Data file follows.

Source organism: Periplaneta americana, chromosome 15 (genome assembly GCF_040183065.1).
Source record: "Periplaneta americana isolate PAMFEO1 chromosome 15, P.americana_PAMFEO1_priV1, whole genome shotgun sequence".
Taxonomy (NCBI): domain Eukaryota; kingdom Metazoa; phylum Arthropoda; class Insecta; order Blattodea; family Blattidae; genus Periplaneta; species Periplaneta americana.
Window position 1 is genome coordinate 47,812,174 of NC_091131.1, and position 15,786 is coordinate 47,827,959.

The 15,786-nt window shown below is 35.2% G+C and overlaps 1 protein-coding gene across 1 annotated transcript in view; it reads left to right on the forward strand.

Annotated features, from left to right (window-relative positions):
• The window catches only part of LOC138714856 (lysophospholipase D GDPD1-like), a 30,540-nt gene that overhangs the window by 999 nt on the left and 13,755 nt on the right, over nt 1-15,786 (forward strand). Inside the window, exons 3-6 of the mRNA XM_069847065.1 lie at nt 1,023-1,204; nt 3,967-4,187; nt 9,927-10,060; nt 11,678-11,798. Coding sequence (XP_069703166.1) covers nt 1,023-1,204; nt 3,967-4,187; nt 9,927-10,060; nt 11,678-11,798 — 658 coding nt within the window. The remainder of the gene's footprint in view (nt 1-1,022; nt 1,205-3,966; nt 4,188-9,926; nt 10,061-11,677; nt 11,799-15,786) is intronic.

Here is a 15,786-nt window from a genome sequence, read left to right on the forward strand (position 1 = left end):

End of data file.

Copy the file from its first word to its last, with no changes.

Source organism: Periplaneta americana, chromosome 15 (genome assembly GCF_040183065.1).
Source record: "Periplaneta americana isolate PAMFEO1 chromosome 15, P.americana_PAMFEO1_priV1, whole genome shotgun sequence".
Taxonomy (NCBI): domain Eukaryota; kingdom Metazoa; phylum Arthropoda; class Insecta; order Blattodea; family Blattidae; genus Periplaneta; species Periplaneta americana.
Window position 1 is genome coordinate 47,812,174 of NC_091131.1, and position 15,786 is coordinate 47,827,959.

The 15,786-nt window shown below is 35.2% G+C and overlaps 1 protein-coding gene across 1 annotated transcript in view; it reads left to right on the forward strand.

Annotated features, from left to right (window-relative positions):
• The window catches only part of LOC138714856 (lysophospholipase D GDPD1-like), a 30,540-nt gene that overhangs the window by 999 nt on the left and 13,755 nt on the right, over nt 1-15,786 (forward strand). Inside the window, exons 3-6 of the mRNA XM_069847065.1 lie at nt 1,023-1,204; nt 3,967-4,187; nt 9,927-10,060; nt 11,678-11,798. Coding sequence (XP_069703166.1) covers nt 1,023-1,204; nt 3,967-4,187; nt 9,927-10,060; nt 11,678-11,798 — 658 coding nt within the window. The remainder of the gene's footprint in view (nt 1-1,022; nt 1,205-3,966; nt 4,188-9,926; nt 10,061-11,677; nt 11,799-15,786) is intronic.

Here is a 15,786-nt window from a genome sequence, read left to right on the forward strand (position 1 = left end):